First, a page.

News Wire Digest Second Section for Wednesday, Feb. 12

South Shore double track project advances, R&N sues over contract renewal, and more
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A South Shore commuter train eases through trackwork in Michigan City, Ind., in August 2018. The project to double track the South Shore between Gary and Michigan City will advance after receiving a favorable government rating.
TRAINS: David Lassen

More rail news for your Wednesday morning:

— The South Shore Line plan to double-track its line between Gary, Ind., and Michigan City was among projects receiving a favorable rating from the Federal Transit Administration on Monday, allowing the project to advance to the engineering phase. FTA gave the project a “medium high” ranking, the Times of Northwest Indiana reports, which will allow the Northern Indiana Commuter Transporatation District to begin final engineering and position itself for a federal grant that would fund 38% of the project’s estimated $416 capital cost.

— The Reading & Northern filed suit Tuesday over a decision by the Pennsylvania Northeast Regional Railroad Authority to extend the contract of its existing rail operator, the Delaware Lackawanna, for five years. The railroad contends the extension came without prior public notice and in executive session, rather than a public hearing, in violation of the state’s Sunshine Act. The railroad is seeking to reverse the decision and said it would drop the suit “if the PNRRA would embark on a good faith bid process,” Reading & Northern president Wayne Michel said in a press release. (More information now available at the Wilkes-Barre Citizens' Voice.)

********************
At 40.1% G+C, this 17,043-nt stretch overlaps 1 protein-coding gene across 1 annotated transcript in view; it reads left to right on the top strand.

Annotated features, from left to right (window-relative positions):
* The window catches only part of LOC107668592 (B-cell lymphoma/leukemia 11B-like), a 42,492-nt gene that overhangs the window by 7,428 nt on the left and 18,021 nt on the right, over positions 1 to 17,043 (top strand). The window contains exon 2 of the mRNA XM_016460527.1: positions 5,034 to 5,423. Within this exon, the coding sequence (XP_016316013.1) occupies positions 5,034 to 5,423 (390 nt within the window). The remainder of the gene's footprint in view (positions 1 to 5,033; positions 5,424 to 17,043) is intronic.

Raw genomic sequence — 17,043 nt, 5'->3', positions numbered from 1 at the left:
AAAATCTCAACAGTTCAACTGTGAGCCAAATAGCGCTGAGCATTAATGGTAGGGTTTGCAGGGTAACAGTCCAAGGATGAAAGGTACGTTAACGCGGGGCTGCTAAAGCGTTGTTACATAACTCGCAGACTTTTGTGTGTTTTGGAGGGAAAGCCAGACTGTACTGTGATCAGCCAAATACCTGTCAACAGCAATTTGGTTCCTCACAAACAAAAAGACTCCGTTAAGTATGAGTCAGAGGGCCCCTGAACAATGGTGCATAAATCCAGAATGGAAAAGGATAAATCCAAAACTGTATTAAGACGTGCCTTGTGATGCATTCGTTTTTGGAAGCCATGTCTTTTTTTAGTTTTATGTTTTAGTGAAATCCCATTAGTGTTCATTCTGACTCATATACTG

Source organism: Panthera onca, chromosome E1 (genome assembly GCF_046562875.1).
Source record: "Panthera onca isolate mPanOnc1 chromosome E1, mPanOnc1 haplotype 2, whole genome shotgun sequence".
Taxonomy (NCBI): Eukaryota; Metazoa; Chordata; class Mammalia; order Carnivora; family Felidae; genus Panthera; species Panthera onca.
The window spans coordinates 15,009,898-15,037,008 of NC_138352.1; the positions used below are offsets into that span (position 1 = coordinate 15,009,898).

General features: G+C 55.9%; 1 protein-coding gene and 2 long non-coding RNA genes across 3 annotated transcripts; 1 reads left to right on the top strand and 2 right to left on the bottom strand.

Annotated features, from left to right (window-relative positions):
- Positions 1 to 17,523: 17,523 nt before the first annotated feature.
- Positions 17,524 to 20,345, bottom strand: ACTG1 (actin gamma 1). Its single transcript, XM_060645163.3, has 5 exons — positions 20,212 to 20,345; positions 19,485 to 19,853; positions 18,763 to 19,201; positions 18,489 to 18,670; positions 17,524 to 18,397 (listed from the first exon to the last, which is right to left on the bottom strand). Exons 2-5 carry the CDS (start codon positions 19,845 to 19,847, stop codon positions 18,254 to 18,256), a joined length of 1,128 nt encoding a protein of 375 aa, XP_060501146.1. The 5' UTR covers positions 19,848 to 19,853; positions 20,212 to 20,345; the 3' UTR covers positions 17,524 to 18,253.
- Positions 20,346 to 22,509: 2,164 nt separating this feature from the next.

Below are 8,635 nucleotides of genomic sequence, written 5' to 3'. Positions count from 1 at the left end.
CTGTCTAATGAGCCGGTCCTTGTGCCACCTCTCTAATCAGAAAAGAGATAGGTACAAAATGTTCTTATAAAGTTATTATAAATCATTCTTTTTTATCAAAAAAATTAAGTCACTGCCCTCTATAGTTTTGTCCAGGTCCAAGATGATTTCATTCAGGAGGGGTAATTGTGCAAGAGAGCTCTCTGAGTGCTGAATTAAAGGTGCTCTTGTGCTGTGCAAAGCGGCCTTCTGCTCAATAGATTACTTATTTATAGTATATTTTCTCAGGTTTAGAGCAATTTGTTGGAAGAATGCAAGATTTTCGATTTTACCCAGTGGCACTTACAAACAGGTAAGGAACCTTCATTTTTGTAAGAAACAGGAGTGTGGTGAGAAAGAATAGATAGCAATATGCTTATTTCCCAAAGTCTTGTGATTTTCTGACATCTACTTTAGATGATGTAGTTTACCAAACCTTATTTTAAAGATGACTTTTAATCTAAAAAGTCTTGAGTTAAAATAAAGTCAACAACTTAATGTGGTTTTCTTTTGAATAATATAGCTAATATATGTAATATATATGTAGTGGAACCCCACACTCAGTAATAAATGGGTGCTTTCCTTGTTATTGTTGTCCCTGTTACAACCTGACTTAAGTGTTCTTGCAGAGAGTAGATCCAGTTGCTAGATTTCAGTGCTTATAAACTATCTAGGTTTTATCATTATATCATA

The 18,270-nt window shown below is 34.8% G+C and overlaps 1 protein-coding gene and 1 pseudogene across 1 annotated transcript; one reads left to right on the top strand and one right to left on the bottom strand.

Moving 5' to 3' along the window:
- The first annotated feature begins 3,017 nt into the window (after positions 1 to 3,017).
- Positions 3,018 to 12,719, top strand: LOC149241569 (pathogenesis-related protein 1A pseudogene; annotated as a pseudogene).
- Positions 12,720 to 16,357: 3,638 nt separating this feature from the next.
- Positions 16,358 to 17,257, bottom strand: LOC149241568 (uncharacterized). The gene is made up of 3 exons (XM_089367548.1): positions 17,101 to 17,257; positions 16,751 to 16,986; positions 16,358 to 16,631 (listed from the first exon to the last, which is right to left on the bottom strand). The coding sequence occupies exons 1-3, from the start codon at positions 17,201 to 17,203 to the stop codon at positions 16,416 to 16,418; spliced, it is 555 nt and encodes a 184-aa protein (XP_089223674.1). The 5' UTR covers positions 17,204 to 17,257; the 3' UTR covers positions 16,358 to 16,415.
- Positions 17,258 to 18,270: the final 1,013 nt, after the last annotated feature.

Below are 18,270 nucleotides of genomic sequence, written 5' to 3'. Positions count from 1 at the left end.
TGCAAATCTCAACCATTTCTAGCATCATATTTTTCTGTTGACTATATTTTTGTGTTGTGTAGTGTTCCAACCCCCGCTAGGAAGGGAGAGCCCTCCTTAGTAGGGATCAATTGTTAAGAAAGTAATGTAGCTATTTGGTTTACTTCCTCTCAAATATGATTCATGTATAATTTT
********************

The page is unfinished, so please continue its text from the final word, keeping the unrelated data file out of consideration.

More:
— Last week’s derailment of a Canadian Pacific train near Guernsey, Saskatchewan, spilled an estimated 1.2 million liters (317,000 gallons) of oil, the CBC reports — less than the 1.5 million liters spilled in a December derailment, but five times the amount of a 2016 pipeline accident. That accident led to a government edict slowing trains carrying hazardous materials to 25 mph, 20 mph in urban areas [see “Canadian government orders speed restrictions for trains with hazardous materials,” Trains News Wire, Feb. 6, 2020], which in turn led to a Canadian National Railway embargo [see “CN issues embargo on hazardous materials,” Trains News Wire, Feb. 10, 2020].

— R.J. Corman will file to abandon 41 miles of the former Tennessee Railroad between Oneida and Devonia, Tenn., the Oneida Independent Herald reports, ending 130 years of service. Norfolk Southern last used the line regularly in 2004, then sold it to National Coal Co. in 2006. That company used it sporadically before liquidating its assets; R.J. Corman bought the line in 2010.

— Updated at 1:30 p.m. CST with link to article on Reading & Northern suit.
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